Relationship between Morrison's and Walkers

The following essay seeks to establish the relationship between Nobel Lecture given by Tony Morrison and the essay Beauty: When the Other Dancer Is the Self-written by Alice Walker. Morrison's speech focuses on the maintenance of language in society, and to argue this point, she uses the characters of a blind woman and two children. On the other hand, Walker focuses on the personal story of transformation that she goes through in three phases, from when she has an eye injury when she is treated, and when she has a child. Through analyzing different themes that are explored in these two essays, one can see the major aspect of accountability for safeguarding oneself or the society from factors that may affect the growth. Therefore, this essay seeks to show how both authors develop and emphasize the same theme in their essays.

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Morrison's speech can be separated into parts that focus on the importance of language and the impact of users on its effectiveness. She raises the question of how the use of language affects the social and political influences that are found within society. The bird analogy is used to show the power people have over language. The children question the blind woman to see if she can answer correctly if the bird is alive or not. The woman answers that they have the power of deciding whether it is alive or not because she is not able to see. Through this, the author shows the aspect of people having the power of deciding what to do with language. She also talks about racism, oppressive language, the importance of people understanding one another, and the love for a language that causes heroism (Morrison 217-222).

Walker's essay can be divided into various parts to provide an analysis of what the author considers self-awareness to be and how it influences one in defining beauty. In the essay, one can see that the author's experiences affect her definition of beauty. The author lost the vision in one eye, which made her develop self-pity while growing. She ends up blaming the wounded eye, inflicts pain on herself by constantly abusing it, and points out that beauty is more appealing to her than the eye becoming better. When her eye is fixed through surgery, she finds comfort and her outlook on life changes. When her insecurities concerning her eye cloud her judgment on whether her child would find her awkward, her daughter finds it beautiful, which makes Walker appreciate herself even more (Walker 271-277).

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Morrison describes a process of how the blind woman convinces people of the importance of language within society. The woman begins by stating that language is symbolic and its presence and growth within a nation have an impact on how the country will develop and preserve culture, and its absence can lead to the non-existence of the country. She continues by showing the importance of culture for the existence of a nation and its influence on the development of language in a country. However, she is faced with opposition from the two children when they argue that she should not judge the current state of language in society as her generation had a part in molding it into what it is right now.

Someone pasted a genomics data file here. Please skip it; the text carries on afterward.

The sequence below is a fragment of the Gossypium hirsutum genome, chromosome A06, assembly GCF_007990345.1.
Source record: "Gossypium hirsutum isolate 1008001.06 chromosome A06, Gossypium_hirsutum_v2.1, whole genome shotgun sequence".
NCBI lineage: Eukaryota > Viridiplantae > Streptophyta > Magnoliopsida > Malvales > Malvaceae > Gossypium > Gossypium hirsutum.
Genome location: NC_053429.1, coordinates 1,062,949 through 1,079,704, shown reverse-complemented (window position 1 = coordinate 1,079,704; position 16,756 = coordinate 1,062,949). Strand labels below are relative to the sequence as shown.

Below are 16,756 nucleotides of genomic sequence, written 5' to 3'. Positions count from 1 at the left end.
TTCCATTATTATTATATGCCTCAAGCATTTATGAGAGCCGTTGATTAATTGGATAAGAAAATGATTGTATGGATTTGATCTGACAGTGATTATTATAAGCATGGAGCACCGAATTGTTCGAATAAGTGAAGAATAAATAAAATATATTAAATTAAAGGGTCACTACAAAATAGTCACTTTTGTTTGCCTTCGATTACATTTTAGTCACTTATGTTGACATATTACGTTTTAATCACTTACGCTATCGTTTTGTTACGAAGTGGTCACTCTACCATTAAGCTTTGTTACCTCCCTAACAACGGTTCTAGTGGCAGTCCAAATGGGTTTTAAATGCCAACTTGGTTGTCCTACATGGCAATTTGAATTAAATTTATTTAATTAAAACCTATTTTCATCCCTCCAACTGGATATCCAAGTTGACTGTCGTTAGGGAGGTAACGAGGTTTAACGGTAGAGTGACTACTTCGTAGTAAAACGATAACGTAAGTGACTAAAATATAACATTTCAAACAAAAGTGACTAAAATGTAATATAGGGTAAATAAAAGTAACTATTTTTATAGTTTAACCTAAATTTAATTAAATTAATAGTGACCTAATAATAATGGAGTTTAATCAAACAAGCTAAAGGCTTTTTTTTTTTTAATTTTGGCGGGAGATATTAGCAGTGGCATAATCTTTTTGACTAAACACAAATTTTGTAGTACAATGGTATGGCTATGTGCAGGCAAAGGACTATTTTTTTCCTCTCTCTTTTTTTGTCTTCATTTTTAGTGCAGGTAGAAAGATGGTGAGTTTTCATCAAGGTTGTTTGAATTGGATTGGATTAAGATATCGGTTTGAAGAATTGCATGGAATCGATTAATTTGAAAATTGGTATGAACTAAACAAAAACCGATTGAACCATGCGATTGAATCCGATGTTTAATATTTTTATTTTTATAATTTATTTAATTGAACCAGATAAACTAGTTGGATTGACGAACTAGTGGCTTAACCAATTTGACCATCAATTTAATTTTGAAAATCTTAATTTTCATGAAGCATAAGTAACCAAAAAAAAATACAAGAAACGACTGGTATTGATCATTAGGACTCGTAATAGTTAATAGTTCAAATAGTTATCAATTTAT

Walker's essay also follows a process of showing how transformation can change perception. The author begins by narrating how the injured eye changed how she viewed herself and the things that she considered of primary importance. After going through surgery, the state of her eye is improved and she feels beautiful once again. This affects her positively and changes the way she interacts with people and carries herself. However, she develops insecurities despite having reconciled with the fact that her eye is perfect. When her daughter affirms that her eyes are unique, she realizes that she is beautiful once again.

To clearly understand what were some of the causes and effects that led Morrison to speak about the preservation of language, one has to consider some of the illustrations used. Through the biblical story of the Tower of Babel, the author can show that unity in speaking one language can help a nation to grow; however, once it is weak, people will not be able to understand one another, which will fail in a nation. She also talks about how the use of language by people in society may influence their way of living. On the other hand, Walker's experiences indicate the factors that dictated how she carried herself. When her eye was wounded, she concluded that the world would not consider her beautiful anymore. This made her lose her sense of self-worth and avoid social interactions because of her eye. Once her eye is fixed, she becomes confident and engaged in social interactions because she thinks that people consider her beautiful again. Therefore, the causes of her actions and esteem fully relied on conforming to society.

In conclusion, this paper has gone through Morrison's speech and Walker's essay to show the relationship found between them. The theme of accountability has been significantly shown in both of these essays through the stories that have been narrated by the authors. Morrison shows this aspect by focusing on how people in society should be held accountable for how language is used due to the positive or negative impacts that may arise depending on its use. Walker's essay shows how individuals are accountable for their self-esteem and how one should preserve it to avoid feelings of frustration and depression by merely trying to conform to social standards. Through the theme of accountability, the authors can communicate that individuals normally have the power of controlling what affects them in life and the consequences that may follow if they fail to focus on important issues. 

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